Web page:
Wednesday, May 17, 2006

Where's my tin foil hat?

My email was down for the last two days. It was very strange -- and yesterday I was beginning to think that it was a systematic government action to spy on us. The outage covered much of California and Arizona, which is why I began to think in terms of government spying; had it just been limited to me, I would be cranky rather than suspicious. But it's back up and running today.

But this lead me to consider all the ways we're overly connected:

Video games; game boys -- great training for future fighter pilots for our armed forces. Not only do they make young children adept with their thumbs, they desensitize kids to the act of killing by oversaturation. Besides, in the games, they just re-set and kill again. Isn't that just like life?

Cell phones keep us connected 24/7. I regularly see couples at restaurants seated together, both on cell phones, neither one with the other. Something better is always going on somewhere else -- otherwise, they'd be talking to each other. Teenage girls, walking down the street, three abreast, each chattering away on their cell phone. Nobody has the capacity to be with anybody else, it seems. Small wonder we feel isolated.

Email. Well. I can't remember what a real letter feels like -- and I'm one of the email addicts of the world. It's instant. Sometimes I email rather than use the phone.

iPods and MP3 players -- we never have to listen to the world around us; we never have to listen to our own thoughts.

We have an oversaturation of information; twenty-four hour a day television; we sacrifice imagination for technology, for entertainment. I read an article about how children should not watch television before the age of two, because they can't process the quick cuts, the fast influx of images. The article said television is a major contributor to ADD and hyperactivity -- that it is short-circuiting the wiring in kids' brains.

I'm connected again, and I wonder about it. There are days when I would like to sell my condo, move to a big old patch of land, and live off it. But not today. Today I'm reconnected.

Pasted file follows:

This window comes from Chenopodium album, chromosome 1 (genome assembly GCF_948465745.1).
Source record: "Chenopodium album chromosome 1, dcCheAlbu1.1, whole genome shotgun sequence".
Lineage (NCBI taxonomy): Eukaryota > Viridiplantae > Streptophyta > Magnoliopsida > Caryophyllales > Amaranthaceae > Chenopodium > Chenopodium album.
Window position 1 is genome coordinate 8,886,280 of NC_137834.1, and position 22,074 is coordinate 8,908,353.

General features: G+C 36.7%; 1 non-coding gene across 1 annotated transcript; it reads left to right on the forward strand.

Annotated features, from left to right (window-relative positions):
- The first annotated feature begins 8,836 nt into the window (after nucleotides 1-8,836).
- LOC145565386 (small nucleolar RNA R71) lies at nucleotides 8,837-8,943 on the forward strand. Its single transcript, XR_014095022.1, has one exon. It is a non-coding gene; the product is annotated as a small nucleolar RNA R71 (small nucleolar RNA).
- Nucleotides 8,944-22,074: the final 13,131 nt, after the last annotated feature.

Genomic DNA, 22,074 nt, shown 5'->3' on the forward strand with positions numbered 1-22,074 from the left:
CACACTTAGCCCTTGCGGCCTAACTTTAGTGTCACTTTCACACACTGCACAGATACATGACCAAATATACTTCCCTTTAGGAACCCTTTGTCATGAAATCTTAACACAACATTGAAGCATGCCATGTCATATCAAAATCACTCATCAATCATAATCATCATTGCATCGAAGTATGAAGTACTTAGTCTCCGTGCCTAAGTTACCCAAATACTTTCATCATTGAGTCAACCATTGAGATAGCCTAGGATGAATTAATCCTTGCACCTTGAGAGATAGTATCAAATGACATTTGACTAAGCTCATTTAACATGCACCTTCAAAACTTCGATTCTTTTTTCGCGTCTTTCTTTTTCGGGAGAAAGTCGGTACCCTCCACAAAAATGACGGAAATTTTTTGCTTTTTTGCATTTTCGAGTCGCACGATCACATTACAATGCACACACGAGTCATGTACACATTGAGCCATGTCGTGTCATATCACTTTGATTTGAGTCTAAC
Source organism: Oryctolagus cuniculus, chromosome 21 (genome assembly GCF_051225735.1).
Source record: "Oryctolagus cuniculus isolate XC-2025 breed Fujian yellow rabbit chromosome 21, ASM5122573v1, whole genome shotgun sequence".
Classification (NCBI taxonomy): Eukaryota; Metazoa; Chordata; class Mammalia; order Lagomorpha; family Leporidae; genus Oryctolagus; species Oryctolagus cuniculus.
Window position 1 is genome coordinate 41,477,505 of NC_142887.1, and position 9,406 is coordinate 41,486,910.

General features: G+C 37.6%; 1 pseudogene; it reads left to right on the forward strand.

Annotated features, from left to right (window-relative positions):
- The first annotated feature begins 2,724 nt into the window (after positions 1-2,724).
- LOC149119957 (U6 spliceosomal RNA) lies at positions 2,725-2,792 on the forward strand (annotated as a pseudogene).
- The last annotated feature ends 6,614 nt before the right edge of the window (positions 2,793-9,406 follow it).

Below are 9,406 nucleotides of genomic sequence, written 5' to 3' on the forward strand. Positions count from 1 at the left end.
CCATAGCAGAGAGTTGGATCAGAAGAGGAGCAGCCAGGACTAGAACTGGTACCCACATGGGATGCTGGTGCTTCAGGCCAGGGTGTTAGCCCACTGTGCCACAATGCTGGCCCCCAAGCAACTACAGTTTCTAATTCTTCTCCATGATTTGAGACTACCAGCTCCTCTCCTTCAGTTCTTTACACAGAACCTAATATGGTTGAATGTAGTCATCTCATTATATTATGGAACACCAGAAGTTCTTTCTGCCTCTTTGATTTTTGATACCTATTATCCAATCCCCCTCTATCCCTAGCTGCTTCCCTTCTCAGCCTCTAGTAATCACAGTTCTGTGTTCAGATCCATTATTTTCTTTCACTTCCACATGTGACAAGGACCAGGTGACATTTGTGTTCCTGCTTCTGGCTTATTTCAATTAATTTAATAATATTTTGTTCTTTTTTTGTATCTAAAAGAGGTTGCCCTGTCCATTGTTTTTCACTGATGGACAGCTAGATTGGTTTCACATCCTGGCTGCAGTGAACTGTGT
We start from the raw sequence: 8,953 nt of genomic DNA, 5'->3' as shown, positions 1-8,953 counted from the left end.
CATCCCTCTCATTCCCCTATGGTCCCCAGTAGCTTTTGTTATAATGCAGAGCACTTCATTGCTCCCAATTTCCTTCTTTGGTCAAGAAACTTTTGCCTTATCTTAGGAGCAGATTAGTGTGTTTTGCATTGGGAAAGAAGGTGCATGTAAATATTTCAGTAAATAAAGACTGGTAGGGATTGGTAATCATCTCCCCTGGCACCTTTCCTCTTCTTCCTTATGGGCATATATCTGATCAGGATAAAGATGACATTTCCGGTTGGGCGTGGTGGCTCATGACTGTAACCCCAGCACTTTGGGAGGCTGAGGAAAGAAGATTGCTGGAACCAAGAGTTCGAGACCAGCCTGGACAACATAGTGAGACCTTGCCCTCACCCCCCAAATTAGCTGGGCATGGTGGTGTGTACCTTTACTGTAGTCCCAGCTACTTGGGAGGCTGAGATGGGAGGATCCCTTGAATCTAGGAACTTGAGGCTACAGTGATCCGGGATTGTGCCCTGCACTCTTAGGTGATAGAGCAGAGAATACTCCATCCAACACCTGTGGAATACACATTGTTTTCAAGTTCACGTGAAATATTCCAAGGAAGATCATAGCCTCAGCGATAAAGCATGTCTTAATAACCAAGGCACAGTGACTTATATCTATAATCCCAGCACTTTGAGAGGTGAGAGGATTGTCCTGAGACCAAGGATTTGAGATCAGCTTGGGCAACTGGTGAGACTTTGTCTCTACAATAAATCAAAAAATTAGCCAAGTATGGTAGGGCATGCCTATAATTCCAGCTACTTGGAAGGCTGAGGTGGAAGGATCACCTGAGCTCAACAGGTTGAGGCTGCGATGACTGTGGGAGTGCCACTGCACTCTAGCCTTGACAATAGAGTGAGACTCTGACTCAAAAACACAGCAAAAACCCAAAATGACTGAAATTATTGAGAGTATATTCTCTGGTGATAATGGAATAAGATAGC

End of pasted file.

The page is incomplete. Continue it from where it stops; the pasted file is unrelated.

6 comments:

karena said...

Hah, I know what you mean about the real letters. I have noticed that my once beautiful penmanship is now barely legible, yet my hands, arms, elbows, etc. cramp from using the computer. I remember the old days of hand cramps from writing so much, but now it is different.

DivaJood said...

Yep. And try two pair of glasses -- computer and seeing everything else!

The Fat Lady Sings said...

I miss the writing. I enjoyed the act itself - and the tools; beautiful pens and ink, paper with a high rag content. I love forming letters, feeling the pen move. Writing is a very sensual act. Typing is cold; impersonal. Like reading on a computer screen. I prefer the feel of a book in my hand - its weight, smell - the physicality of turning the pages. It’s different now. But I still write. At Christmas time - I send cards with letters. I can indulge myself. I love shopping for pens and paper, you know. Gel inks are my favorite. Florescent colors. Bright, cheerful, full of life.

DivaJood said...

TFLS, I agree completely about books. A friend loaned me "Reading Lolita in Teheran" as a book on tape -- and as I listened to this woman reading aloud on a CD as I drove, I found I could not connect at all. So I returned the discs, and bought the book. Reading this book was like sitting with a close friend, who was telling me a harrowing experience in her life.

Helen Wheels said...

I never listen to music outside and don't even own an Ipod. I am confused as to why anyone would want to block out what's going on around them. For one thing, in a big city, it's not safe.

I know what you mean. The weird isolation. Ain't healthy.

DivaJood said...

HW, I rarely listen to the radio in my car. I like to hear what's going on. I have an ipod which I use on airplanes, but not on walks, not in my car.